Power’s securities law overhaul attracts secret submissions

Article – BusinessDesk

Oct. 12 (BusinessDesk) – A haul of 72 submissions, from a who’s who of the nation’s most powerful businesses, has been filed on fundamental reforms to decades-old securities legislation – four of them private.

Power’s securities law overhaul attracts secret submissions

By Paul McBeth

Oct. 12 (BusinessDesk) – A haul of 72 submissions, from a who’s who of the nation’s most powerful businesses, has been filed on fundamental reforms to decades-old securities legislation – four of them private.

The Financial Markets Conduct Bill was tabled in Parliament today as a final act by outgoing Commerce Minister Simon Power.

The draft legislation received 72 submissions from various lobby groups, fund managers, investors, corporates and broking groups, though four notable names kept their thoughts private.

Submissions from lender Bank of New Zealand, oil company Shell Petroleum Mining Ltd., local oil and industry barons the Todd Family Office, and supermarket chain Foodstuffs Auckland weren’t published on the Ministry of Economic Development’s website, which released the views of other submitters earlier this week.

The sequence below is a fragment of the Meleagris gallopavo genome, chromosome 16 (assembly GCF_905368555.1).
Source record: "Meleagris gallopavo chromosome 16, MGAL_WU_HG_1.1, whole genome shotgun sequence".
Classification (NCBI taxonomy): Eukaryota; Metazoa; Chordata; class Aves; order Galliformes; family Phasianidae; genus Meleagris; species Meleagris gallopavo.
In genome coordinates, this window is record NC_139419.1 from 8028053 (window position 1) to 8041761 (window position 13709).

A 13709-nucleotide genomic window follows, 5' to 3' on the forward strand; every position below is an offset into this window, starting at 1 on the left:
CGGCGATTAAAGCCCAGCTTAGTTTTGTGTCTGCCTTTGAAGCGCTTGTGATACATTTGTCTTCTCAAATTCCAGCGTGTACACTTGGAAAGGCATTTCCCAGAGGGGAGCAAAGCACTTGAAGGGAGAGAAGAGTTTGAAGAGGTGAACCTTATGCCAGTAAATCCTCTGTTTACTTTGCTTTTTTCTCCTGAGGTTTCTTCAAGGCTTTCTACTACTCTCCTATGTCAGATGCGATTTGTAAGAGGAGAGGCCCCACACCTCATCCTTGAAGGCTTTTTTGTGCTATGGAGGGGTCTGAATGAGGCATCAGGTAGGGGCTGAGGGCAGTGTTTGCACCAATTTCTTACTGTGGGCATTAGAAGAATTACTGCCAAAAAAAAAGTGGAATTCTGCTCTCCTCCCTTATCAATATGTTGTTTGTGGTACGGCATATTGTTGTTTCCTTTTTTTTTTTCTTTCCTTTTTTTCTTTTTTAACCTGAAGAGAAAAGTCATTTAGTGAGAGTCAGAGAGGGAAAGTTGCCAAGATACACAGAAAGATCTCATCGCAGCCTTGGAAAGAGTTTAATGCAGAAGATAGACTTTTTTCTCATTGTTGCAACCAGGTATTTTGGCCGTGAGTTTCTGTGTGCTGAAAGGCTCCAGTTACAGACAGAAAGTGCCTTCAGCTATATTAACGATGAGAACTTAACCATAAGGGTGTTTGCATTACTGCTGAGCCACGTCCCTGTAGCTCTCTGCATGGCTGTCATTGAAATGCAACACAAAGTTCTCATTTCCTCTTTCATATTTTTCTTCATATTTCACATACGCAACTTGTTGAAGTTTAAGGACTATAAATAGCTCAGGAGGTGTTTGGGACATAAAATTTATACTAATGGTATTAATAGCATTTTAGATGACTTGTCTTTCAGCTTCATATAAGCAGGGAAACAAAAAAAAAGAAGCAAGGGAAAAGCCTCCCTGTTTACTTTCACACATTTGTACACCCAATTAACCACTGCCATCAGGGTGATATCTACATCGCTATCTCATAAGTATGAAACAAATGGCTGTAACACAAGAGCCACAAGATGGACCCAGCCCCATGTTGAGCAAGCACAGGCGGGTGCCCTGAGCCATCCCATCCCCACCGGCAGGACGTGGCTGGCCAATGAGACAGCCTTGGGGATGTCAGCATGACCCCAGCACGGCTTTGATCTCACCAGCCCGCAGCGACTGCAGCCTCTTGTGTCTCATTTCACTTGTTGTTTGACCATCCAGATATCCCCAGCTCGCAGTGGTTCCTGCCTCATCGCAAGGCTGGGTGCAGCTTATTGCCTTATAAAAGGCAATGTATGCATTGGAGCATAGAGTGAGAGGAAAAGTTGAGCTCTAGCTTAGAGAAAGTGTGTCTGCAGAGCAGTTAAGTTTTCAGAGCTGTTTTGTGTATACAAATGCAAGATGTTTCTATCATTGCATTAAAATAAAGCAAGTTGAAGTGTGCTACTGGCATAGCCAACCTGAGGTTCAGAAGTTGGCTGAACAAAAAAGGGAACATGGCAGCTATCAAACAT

The legislative overhaul will cap off Power’s contribution to his commerce portfolio, which included the introduction of a super-regulator in the Financial Markets Authority, completing the licensing regime for financial advisers and introducing new checks for other industry players who were previously self-regulating such as auditors and trustees.

The main goal for the legislative overhaul was to improve financial market conduct and restore investor confidence, Power said.

The major legs of the 560-page bill will simplify disclosure requirements tailored for retail investors, introduce bigger fines for misleading investors, give the FMA stronger powers in banning directors, establish new licensing regimes and impose tougher rules on managed investment schemes.

“This bill seizes on a once-in-a generation opportunity to re-write our securities law – which has been subject to decades of ad hoc reform – in an integrated and coherent manner,” Power said in a statement. “It will play a crucial role in restoring investor confidence by providing better information and protections for mum and dad investors, as well as setting clearer rules for companies looking to raise capital.

Power thanked the industry for its “constructive engagement” in the bill’s design.

Yesterday he announced he will head up Westpac Private Bank from January next year, having previously flagged his retirement in March. In his new role, Power will look after high net wealth households with an annual income in excess of $250,000 and assets at least worth $1 million.

(BusinessDsek)

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